The Facilitation or kind of group model states that the normative structure of

The facilitation or kind of group model states that

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The Facilitation or “kind of group” model states that the normative structure of a gang, coupled with group processes and dynamics, facilitate delinquency among youth. In other words, delinquent behavior is facilitated (or reinforced) because each of
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its members are engaged in the same kind of delinquent activities. According to this model, delinquency will increase as long as someone is a gang member, but will be lower before membership and after someone leaves a gang. The enhancement model is a combination of the Selection and Facilitation models. Youths who are already involved in delinquency are more likely to join a gang. This comes from the Selection model. After they have joined, their delinquency is likely to increase significantly, as suggested by the Facilitation model. Next slide. Slide 10 Gangs and Gang Delinquency, continued Several reasons for joining a gang have been identified by Martin Jankowski including: Material incentives : being a member of a gang increases opportunities to make money; Gangs can be sources of recreation . They provide entertainment and opportunities to meet girls; Gangs can also provide refuge or camouflage . Thus, a gang member can be anonymous; and Gangs also provide physical protection from other gangs. Adolescents often resist or reject their parents’ lifestyles as part of their identity development. Gang membership is one way youths can demonstrate their resistance or rejection as they mature. Finally, because of the territorial nature of gangs, gang membership can provide opportunities to demonstrate a form of patriotism and dedication to protecting one’s neighborhood. Next slide. Slide 11 Gangs and Gang The motivations for joining a gang seem to vary according to sex. Males join gangs primarily for excitement, to have a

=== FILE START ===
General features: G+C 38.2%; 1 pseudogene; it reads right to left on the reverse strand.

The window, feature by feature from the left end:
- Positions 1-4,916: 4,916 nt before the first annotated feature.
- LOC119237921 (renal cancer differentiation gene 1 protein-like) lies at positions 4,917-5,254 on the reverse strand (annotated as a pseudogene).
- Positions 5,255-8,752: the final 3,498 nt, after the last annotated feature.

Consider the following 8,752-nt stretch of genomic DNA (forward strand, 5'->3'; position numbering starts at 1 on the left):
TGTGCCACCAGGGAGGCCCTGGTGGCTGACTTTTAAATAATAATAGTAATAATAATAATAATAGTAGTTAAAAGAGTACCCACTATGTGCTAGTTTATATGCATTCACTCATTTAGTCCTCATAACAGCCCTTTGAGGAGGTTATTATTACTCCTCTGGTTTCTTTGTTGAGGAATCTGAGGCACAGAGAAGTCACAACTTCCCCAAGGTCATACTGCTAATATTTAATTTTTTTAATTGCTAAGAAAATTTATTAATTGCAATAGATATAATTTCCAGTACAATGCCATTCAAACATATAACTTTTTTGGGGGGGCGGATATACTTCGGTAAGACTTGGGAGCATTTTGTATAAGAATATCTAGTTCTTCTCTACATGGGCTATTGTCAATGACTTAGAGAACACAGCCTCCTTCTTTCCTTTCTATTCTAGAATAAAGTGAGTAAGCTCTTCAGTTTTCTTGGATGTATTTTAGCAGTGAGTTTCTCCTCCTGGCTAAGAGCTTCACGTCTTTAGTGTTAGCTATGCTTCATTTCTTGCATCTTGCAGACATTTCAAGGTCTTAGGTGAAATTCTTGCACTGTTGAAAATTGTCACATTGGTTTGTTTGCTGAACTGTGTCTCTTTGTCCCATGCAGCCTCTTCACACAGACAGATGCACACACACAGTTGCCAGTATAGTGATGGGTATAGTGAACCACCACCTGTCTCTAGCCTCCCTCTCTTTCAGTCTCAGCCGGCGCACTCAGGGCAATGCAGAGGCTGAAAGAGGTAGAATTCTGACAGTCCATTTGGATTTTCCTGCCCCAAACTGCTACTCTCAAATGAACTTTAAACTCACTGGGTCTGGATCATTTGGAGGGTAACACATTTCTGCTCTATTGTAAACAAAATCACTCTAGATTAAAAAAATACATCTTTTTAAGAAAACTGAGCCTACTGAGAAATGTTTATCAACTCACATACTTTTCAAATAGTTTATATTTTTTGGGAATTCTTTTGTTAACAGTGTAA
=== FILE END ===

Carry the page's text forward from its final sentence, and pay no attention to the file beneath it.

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Delinquency, continued territory of their own, to make money, and for protection. They also join to achieve a sense of belonging to a group. Girls join gangs primarily for social reasons. As we’ve seen, females tend to be much more relationship-oriented than males. Gangs can provide opportunities for females to associate with other females. Girls are also motivated to join gangs to enhance their reputation and for protection. Next slide. Slide 12 Gangs and Gang Delinquency, continued A common myth that persists today states, “once a gang member, always a gang member.” Some members remain in gangs well into middle adulthood, but most drift in and out of gangs over the years. Some go to prison; some die from gang violence or drug abuse. Others, however, leave the gang lifestyle and get legitimate jobs, marry and have children, and lead productive lives. Still, leaving a gang can carry some risk. For example, once a gang member has announced his decision to leave the gang, it is not uncommon for them to be subjected to physical punishment, known as a “beating out” ceremony, by other gang members.
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